This is just a short post to advertise our new pre-print that appeared on arXiv this morning: “Time Evolution in Many-Body Localized Phases with the Flow Equation Approach”.
I’ll save the full write-up of it until the paper is properly published: for my non-academic readers, let me just be clear up front that this is a pre-print, which means that it hasn’t yet been published by a journal or gone through the peer-review process.
Standard practice in physics is that we upload new papers to arXiv (pronounced ‘archive’, as in the Greek letter ‘chi’) at roughly the same time as we submit them to a journal for peer review. The idea is that in doing so, we i) make the papers available for free without readers needing to pay a journal subscription charge, and ii) we make the work available to the community instantly without needing to wait for months in peer review. This means people can build on (or attempt to refute) our work before it’s ‘properly’ published, which allows the entire field to progress faster. Pre-prints have been the done thing in physics for as long as I’ve been in the game, and in the last few years other fields have rapidly begun adopting them too (e.g. bioRxiv).
When reading an arXiv paper that hasn’t yet been peer-reviewed and published by a reputable journal, I’d encourage you to exercise caution and critical thinking and not just accept its results at face value – essentially, you should be reviewing it as you read it. (It almost goes without saying that this should also be how you approach papers published in reputable journals too, but at least there you hope that the peer review process should have eliminated any real howling errors – with arXiv, you shouldn’t even make that assumption.)
Frankly, this is a distinction that I wish some science journalists would pay more attention to – a lot of the overly-excited “Einstein Was Wrong And You Won’t Believe What Happened Next!” style of popular science articles are based around arXiv papers which end up not meeting the standards of rigorous science and either never get published or end up in fringe journals.
Anyway – with that out of the way, let me say a few words about our new paper. It’s the first paper from my postdoc, representing around 9 months of work. In it, we develop a new technique to examine many-body localisation (MBL), and in particular we use it to calculate how an MBL system evolves in time, which hasn’t been studied much using existing methods.
The method we propose allows studies of much larger numbers of particles than most numerical (i.e. computational) techniques, and is more directly connected to microscopic models than many of the analytical (i.e. pen and paper) treatments out there – essentially, the method we’ve used bridges the gap between these two principal avenues of investigation into many-body localisation, allowing us to test some previous assumptions about the behaviour of these systems and enabling new lines of investigation that aren’t possible/practical with other methods. In this work we’ve taken the first steps along this road, but there’s a lot more than can be done with the methods we’ve developed here.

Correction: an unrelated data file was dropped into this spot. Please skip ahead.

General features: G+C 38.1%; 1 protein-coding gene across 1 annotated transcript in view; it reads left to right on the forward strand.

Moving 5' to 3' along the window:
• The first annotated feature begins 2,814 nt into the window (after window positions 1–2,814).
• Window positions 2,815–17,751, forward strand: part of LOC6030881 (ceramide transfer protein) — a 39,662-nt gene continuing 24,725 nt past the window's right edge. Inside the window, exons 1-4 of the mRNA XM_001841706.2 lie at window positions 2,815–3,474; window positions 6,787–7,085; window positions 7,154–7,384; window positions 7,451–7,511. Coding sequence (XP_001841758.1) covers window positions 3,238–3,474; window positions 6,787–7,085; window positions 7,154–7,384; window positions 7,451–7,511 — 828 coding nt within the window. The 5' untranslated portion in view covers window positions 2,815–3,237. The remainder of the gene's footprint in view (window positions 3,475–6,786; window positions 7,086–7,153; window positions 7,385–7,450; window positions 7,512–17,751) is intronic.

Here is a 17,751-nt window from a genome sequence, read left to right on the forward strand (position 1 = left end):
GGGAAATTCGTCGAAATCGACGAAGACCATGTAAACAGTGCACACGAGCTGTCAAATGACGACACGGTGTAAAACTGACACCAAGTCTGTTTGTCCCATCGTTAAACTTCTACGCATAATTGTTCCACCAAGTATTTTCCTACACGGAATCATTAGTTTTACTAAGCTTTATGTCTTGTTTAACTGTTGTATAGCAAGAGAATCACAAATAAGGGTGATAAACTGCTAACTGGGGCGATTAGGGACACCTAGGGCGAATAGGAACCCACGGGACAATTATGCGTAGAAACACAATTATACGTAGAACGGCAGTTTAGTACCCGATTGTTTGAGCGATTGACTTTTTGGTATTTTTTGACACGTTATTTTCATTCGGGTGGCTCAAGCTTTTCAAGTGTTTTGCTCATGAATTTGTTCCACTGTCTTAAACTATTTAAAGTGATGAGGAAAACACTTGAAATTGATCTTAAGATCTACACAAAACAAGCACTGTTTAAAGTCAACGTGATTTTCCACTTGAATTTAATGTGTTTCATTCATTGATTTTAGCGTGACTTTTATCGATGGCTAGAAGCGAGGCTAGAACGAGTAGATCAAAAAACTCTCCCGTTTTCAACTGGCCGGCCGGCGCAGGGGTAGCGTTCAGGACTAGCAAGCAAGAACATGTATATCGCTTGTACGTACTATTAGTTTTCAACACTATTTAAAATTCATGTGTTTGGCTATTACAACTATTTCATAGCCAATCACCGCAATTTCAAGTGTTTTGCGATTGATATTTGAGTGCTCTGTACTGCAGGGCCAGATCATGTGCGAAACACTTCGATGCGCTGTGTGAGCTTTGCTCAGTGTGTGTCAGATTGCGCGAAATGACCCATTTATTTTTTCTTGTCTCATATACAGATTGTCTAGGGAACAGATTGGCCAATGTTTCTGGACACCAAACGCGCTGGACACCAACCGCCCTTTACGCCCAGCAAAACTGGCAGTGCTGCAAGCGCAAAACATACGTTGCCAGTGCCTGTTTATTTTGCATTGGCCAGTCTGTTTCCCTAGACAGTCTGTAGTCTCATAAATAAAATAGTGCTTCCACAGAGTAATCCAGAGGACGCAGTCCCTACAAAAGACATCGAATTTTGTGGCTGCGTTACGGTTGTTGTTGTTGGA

There’s also a lengthy supplementary material file posted along with the paper, in which we flesh out some of the behind-the-scenes mechanics of the calculation. This is largely standalone and separate from the new results in the main paper, but may be useful for people who wish to understand our technique in more detail (just be thankful that I didn’t include the page-long equations that were in an earlier draft…). Here, we calculate various known quantities to see how our method compares with other existing methods – in short, it compares pretty well. It breaks down if you try to apply it to a metallic phase of matter, but for the many-body (or even single-body) localised phases which we’re interested in, it works very well indeed, reproduces known results and furthermore allows us to do calculations that, to the best of my knowledge, no other method currently can.
If any of that piques your interest, please do read and share our work. We’d welcome any feedback, comments, criticism and suggestions for future calculations using this method. In the meantime, keep your fingers crossed for a smooth, constructive and quick peer-review process – expect a more thorough blog post on the topic of the paper once it’s published for real!